Veerappan: Beera of Ravan movie: robin hood for the poor

 These photos throw light on the kind of life Veerapan leads in his forest hideout...»
Has anybody wondered why one of India's most wanted criminals, with an official murder tally of 120 people, managed to remain invisible for more than four decades? Why is it that a force dedicated especially to capture him (STF), has been unable to drag him out from his natural habitat, the sandalwood forest, in 10 years?

First of all, the nation and especially the task force, needs to understand that Veerappan is not a myth. Of course, he remained virtually a mythical figure until a Nakkeeran reporter, Sivasubramaniam, brought him to limelight in the early 1990s. Ironically, the Tamil Nadu and Karnataka police did not even have the latest photograph of Veerappan until Nakkeeran broke the story. A lot has happened since then, but the bandit remains elusive to the police but visible to the local tribes who have nourished his ‘Robin Hood’ image.
Veerappan's roots
Nothing much is recorded or written about the brigand's early childhood or family background. All that is known is that he was born into a poor and backward Tamil-speaking Padayachi family. The village was Gopinatham in the Kollegal taluk of Karnataka, bordering Tamil Nadu. Since Gopinatham is set in the mountainous forest region, Veerappan was a natural in the jungles that would become his habitat for the rest of his life.
Early hits
It is not known how he took to the life of crime. Locals say that he was inspired by Malayur Mammattiyan, a notorious bandit of the 1950s and 60s, who hailed from Salem, close to Veerappan's native village. Veerappan's first recorded murder was that of Paramasivam, brother of Karuppan who killed Malayur Mammattiyan in an inter-gang war. However, Veerappan came into prominence only after he killed Tamil Nadu forest officer Chidambaram in July 1987. Apparently, Chidambaram was killed because he was an honest forest officer who sought to end sandalwood smuggling.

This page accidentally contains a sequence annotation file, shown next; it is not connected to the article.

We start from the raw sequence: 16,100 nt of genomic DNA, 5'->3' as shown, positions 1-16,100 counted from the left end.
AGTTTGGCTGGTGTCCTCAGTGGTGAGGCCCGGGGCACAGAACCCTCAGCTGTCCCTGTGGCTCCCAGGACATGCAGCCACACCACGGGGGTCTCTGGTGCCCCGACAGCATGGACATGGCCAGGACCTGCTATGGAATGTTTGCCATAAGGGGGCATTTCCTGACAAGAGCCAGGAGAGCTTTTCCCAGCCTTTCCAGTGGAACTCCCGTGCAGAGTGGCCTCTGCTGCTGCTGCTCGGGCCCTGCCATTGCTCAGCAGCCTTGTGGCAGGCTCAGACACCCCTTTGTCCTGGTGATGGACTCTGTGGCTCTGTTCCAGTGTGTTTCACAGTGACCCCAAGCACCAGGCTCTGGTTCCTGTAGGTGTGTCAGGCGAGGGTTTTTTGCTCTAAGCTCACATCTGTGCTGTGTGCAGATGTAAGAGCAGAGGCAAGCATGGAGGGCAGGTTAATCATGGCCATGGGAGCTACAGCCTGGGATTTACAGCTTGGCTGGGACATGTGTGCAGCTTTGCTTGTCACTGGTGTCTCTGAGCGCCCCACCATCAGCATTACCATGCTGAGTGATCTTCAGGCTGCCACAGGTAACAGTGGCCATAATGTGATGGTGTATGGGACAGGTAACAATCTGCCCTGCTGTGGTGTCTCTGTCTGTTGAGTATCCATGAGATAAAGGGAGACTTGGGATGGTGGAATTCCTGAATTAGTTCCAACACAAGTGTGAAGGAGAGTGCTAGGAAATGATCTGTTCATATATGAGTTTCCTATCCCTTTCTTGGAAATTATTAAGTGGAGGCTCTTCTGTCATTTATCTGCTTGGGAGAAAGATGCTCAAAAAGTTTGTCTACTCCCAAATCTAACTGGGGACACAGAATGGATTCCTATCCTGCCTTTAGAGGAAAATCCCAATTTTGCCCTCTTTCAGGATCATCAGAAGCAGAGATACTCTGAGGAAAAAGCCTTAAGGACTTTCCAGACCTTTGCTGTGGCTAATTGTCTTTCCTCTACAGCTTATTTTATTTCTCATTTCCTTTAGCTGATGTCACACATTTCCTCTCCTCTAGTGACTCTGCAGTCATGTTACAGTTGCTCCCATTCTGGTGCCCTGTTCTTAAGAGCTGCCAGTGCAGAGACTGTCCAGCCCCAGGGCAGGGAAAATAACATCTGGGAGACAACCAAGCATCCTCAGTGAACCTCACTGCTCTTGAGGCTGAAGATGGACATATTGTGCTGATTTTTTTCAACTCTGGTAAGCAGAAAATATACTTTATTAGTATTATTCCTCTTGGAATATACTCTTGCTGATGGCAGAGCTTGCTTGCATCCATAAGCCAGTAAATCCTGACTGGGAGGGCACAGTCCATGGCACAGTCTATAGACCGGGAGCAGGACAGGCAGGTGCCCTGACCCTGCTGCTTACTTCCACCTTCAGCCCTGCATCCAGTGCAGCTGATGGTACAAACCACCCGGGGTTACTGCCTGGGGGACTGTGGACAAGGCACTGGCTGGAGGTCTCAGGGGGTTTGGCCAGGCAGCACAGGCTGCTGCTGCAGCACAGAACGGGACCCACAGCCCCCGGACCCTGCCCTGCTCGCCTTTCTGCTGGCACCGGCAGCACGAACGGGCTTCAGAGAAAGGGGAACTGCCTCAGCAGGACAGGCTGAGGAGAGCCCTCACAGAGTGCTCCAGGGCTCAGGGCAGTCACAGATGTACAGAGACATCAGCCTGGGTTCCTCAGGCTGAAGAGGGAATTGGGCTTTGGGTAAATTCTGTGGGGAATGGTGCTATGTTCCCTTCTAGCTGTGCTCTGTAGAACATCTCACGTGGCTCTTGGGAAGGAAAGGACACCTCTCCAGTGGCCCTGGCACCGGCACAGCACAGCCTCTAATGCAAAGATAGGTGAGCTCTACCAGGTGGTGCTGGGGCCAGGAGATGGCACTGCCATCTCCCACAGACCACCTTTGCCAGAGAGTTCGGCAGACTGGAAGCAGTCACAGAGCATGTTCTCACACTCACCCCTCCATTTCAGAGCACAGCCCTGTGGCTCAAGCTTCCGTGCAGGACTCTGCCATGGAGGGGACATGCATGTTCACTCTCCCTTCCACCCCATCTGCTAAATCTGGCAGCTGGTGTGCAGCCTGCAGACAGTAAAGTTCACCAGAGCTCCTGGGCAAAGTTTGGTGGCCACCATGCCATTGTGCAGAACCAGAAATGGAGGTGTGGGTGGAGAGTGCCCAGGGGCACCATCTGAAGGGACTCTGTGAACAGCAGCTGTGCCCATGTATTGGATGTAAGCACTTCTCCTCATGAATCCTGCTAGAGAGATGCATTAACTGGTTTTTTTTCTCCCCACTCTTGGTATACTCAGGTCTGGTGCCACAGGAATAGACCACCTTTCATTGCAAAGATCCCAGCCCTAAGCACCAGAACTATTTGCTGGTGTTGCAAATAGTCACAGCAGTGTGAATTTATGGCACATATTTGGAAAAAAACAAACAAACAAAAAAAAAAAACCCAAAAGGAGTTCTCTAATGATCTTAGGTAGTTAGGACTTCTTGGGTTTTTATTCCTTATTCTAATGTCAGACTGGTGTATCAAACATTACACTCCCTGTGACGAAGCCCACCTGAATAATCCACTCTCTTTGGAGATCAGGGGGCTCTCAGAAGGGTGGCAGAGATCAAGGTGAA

It seems logical that Veerappan took to sandalwood smuggling and poaching much earlier, probably in the late 1970s, as he was arrested sometime in 1986 by the Karnataka police and lodged in Mysore jail. This is the only time Veerappan has ever been in custody.
A seasoned criminal
Veerappan's crime graph shows that initially he targetted only forest officials who came in the way. They included Karnataka Deputy Conservator of Forests P Srinivas who believed that he could reform the brigand. Veerappan lured him into the forest on the offer of surrender and shot him dead. He left his severed head on a rock to serve as a warning to others. Some local sources say that Srinivas got too close to Veerappan and was also involved with his sister.
The hunt
Following the brutal murder of Srinivas, the Tamil Nadu and Karnataka Governments constituted the Special Task Forces in May 1990. From then on, it has been a long battle between the Veerappan gang and the police in which more than 100 persons have been killed by the bandit, at least half of them police personnel.

Veerappan was on the run from 1991 to 96, when the Tamil Nadu STF was headed by Additional Director General of Police Walter Dawaram, known to be a ruthless cop. It was also the period when several innocent tribals were tortured, detained illegally or under TADA or shot dead in fake encounters on charges of supplying ration and extending such other help to Veerappan.

That was when Veerappan turned to quarry owners on both sides of the border for help. The quarry owners had no choice but to cough up "protection money". Apparently, they also supplied explosives with which Veerappan ambushed Tamil Nadu police patrols.